It takes around 40 gallons of maple sap to produce a gallon of syrup, according to one rule of thumb. You wouldn’t want to pour the un-concentrated stuff on your pancakes, though: Sap right out of the tree is watery and far from sticky-sweet. But if you carbonate that slightly sugary sap, you’ll have yourself a sparkling, lightly sweet beverage.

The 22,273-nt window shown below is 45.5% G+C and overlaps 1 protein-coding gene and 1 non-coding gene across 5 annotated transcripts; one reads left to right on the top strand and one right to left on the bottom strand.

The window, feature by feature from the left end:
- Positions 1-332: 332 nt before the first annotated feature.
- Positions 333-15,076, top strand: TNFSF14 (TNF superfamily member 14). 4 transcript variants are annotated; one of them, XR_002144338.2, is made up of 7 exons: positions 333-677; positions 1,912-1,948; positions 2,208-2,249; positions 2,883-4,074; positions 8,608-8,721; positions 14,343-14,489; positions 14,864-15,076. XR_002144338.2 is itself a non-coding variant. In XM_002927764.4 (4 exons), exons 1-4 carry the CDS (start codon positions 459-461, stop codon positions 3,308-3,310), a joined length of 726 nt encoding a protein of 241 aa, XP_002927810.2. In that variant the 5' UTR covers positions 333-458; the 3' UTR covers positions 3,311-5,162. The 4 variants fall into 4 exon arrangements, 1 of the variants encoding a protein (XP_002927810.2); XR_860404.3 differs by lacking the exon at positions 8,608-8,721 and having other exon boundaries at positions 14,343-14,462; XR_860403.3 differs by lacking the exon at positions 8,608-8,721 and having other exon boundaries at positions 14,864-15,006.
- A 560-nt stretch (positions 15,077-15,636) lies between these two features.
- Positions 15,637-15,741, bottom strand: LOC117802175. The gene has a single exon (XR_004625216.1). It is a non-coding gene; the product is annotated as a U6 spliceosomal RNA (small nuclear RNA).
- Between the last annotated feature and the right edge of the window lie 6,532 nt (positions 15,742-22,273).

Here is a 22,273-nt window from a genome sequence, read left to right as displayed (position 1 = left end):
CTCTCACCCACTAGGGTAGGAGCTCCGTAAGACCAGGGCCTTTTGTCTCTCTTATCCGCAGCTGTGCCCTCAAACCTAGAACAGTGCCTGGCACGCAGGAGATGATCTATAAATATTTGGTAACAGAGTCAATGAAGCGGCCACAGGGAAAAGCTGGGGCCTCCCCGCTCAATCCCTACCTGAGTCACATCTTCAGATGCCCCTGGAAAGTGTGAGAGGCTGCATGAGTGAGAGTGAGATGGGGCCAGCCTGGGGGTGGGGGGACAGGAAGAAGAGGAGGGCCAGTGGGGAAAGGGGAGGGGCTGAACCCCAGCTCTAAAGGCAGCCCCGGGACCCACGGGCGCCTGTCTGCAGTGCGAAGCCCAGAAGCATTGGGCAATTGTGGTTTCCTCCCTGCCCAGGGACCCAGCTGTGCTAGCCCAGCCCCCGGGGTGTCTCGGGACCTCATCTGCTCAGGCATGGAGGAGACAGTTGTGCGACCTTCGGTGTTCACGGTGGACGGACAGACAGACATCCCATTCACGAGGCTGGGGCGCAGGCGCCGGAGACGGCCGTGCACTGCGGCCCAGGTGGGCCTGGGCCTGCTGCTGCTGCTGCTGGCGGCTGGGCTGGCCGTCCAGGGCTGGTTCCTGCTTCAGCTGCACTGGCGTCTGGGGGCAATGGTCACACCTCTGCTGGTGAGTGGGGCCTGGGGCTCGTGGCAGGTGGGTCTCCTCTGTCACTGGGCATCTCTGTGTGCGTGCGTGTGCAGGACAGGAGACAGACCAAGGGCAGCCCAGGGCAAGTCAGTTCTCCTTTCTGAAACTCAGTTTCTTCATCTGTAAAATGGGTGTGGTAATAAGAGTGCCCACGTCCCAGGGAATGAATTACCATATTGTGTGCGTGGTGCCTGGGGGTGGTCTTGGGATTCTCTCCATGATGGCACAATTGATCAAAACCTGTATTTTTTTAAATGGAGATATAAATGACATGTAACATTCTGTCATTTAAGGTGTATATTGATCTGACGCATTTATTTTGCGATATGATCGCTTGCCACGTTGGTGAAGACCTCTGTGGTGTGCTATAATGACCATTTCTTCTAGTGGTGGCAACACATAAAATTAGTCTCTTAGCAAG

This is the premise of several carbonated beverages from the great state of Vermont, a land of flapjacks and maple syrup. Each winter, countless trees are tapped, with a bucket placed against the trunk to collect the dripping sap. The resulting beverage is light and has just a hint of maple syrup taste. If you’re used to pouring syrup on your breakfast, the subtleness might be a bit surprising. That said, you can always opt for maple soda, which is strengthened with a pour of real maple syrup.